The Technical Centre for Agricultural and Rural Cooperation (CTA) shut down its activities in December 2020 at the end of its mandate. The administrative closure of the Centre was completed in November 2021.
Leading image

CTA expertise informs concept for new International Digital Council for Food and Agriculture


Ben Addom during GFFA 2020



Extensive consultation with CTA and other stakeholders has resulted in a concept note for the establishment of a new International Digital Council for Food and Agriculture. Once operationalised, the Digital Council will advise governments and other relevant actors with the aim of realising the immense potential of digitalisation for the global agri-food system.

The concept note was presented at a side event at the Global Forum for Food and Agriculture (GFFA) in Berlin, Germany on 16 January 2020 and endorsed by 72 agriculture ministers. Its development by the Food and Agriculture Organization of the UN (FAO) along with CTA and eight other co-publishing agencies came at the request of 74 agriculture ministers and high-level representatives from international organisations during GFFA 2019, the theme of which was ‘Agriculture goes digital – Smart solutions for future farming’.

The GFFA 2019 event, which CTA was instrumental in structuring, underlined some of the agri-food system’s most pressing challenges, notably the high rate of global hunger and malnutrition, continued population growth and the impacts of climate change, water scarcity, soil degradation and loss of biodiversity. Against this backdrop, digitalisation was identified as a possible game changer in supporting and accelerating critically needed agricultural transformation.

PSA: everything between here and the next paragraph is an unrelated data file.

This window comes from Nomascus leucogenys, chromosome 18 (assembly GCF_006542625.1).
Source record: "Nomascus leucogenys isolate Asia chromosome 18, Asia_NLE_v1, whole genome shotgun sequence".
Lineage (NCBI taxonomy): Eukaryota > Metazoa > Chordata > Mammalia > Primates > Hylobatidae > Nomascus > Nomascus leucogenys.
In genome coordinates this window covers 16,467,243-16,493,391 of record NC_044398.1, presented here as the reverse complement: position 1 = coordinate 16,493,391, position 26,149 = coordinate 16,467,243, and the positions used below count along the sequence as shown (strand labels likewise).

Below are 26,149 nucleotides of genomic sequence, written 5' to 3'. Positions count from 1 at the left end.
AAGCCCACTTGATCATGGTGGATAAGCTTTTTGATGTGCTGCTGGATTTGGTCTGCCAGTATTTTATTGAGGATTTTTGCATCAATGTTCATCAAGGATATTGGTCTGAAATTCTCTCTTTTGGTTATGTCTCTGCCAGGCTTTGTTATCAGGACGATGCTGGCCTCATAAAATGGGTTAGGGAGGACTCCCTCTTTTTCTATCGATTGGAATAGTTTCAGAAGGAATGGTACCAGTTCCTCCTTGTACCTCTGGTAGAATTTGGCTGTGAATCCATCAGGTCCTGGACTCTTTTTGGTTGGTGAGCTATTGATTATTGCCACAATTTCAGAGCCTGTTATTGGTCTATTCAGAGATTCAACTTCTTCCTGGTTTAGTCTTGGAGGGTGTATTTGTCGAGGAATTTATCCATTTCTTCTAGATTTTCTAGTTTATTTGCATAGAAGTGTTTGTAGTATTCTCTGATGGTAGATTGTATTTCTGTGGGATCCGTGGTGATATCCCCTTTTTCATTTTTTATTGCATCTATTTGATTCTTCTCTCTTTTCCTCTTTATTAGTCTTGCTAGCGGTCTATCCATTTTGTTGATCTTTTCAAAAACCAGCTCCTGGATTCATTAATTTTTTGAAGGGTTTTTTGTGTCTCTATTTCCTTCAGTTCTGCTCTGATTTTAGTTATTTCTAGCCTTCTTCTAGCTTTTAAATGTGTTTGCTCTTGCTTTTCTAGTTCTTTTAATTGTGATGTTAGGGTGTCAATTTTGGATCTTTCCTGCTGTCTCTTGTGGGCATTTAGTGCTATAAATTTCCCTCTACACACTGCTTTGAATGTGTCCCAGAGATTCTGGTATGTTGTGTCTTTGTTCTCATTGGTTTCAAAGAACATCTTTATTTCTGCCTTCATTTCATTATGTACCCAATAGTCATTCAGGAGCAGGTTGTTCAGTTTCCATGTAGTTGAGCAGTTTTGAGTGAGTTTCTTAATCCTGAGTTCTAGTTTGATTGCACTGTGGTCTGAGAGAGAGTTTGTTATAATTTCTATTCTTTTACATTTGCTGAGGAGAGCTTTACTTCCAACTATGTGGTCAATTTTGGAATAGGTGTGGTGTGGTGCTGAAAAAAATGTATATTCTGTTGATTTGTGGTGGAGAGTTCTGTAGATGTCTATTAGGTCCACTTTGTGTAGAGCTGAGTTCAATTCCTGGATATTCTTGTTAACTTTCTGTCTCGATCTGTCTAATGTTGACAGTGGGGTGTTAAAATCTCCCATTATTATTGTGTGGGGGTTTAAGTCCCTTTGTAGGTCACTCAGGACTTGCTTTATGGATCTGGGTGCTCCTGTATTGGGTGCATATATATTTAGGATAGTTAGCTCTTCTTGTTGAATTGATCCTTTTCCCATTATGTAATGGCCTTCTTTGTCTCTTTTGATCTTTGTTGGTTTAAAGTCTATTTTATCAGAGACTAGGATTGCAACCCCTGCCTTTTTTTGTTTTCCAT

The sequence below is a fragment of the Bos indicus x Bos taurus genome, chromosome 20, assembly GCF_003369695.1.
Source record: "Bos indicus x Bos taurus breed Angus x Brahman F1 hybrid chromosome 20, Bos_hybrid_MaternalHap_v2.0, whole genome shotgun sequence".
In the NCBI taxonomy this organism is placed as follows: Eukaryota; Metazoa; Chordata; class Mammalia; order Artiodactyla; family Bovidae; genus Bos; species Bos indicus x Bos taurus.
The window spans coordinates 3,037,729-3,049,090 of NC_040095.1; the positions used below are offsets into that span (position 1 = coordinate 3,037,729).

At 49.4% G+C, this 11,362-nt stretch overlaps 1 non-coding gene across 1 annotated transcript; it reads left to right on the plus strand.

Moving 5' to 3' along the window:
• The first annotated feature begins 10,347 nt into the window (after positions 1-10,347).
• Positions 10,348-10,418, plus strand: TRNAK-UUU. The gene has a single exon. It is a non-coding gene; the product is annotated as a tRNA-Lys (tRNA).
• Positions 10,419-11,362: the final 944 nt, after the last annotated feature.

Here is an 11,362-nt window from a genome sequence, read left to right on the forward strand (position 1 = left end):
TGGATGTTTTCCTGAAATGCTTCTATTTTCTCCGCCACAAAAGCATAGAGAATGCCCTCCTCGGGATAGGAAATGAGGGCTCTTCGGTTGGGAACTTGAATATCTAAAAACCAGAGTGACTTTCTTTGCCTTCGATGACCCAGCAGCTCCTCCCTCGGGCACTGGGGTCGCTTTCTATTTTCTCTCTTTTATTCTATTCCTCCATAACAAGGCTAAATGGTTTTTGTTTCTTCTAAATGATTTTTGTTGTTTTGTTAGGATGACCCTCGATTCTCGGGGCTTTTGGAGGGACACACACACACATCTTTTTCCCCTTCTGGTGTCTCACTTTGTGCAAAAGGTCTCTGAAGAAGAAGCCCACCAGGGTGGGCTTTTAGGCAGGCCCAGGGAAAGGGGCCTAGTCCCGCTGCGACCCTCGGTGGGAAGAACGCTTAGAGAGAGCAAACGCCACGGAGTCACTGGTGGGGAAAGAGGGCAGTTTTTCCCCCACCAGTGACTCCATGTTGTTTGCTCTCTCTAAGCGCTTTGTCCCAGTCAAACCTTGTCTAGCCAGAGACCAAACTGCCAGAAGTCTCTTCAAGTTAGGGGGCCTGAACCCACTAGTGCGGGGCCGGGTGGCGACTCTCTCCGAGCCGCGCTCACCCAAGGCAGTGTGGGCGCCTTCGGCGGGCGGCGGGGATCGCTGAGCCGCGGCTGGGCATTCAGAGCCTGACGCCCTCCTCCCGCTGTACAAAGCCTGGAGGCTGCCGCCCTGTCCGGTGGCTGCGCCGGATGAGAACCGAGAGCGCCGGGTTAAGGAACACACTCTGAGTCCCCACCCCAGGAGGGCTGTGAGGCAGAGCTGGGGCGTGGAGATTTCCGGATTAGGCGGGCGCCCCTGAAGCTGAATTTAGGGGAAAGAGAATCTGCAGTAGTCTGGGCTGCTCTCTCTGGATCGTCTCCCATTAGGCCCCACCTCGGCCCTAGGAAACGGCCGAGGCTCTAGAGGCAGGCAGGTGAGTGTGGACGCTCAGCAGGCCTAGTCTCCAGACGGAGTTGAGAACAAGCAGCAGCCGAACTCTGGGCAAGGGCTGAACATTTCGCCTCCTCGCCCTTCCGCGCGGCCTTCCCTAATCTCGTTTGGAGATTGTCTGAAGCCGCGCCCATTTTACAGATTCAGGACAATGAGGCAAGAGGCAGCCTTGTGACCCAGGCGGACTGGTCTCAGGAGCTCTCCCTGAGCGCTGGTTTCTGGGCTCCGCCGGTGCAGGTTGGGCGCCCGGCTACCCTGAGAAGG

The communiqué issued after GFFA 2019 declared the assembled ministers’ intention to use the potential of digitalisation to increase agricultural production and productivity, and specifically for digital solutions ‘to support environmentally sound and animal welfare-oriented production, increase the quality and safety of agricultural products, reduce production costs, improve the availability of information throughout the food system and facilitate trade’.

As an initial step in realising this ambition, the communiqué called on the FAO to draw up a concept for the establishment of an International Digital Council for Food and Agriculture that will advise governments and other relevant actors in the agri-food system, drive the exchange of ideas and experiences, and consequently harness the opportunities presented by digitalisation.

Active role in the consultation process

Over the following year, the FAO consulted approximately 355 stakeholders from more than 100 organisations. Besides CTA, these included the African Development Bank, International Fund for Agricultural Development, World Bank Group and World Trade Organisation. Michael Hailu, CTA’s director, and I participated in several of the consultations, including the first design thinking session on 13 June in Rome, Italy, the aim of which was to begin defining the Digital Council’s role and activities and how it will interact with different stakeholders.

As a leader in the use of digitalisation for agriculture (D4Ag), we were able to share many aspects of CTA’s expertise and experience in this area, such as policy influencing, the promotion of precision agriculture and access for smallholder farmers to innovative finance and insurance services.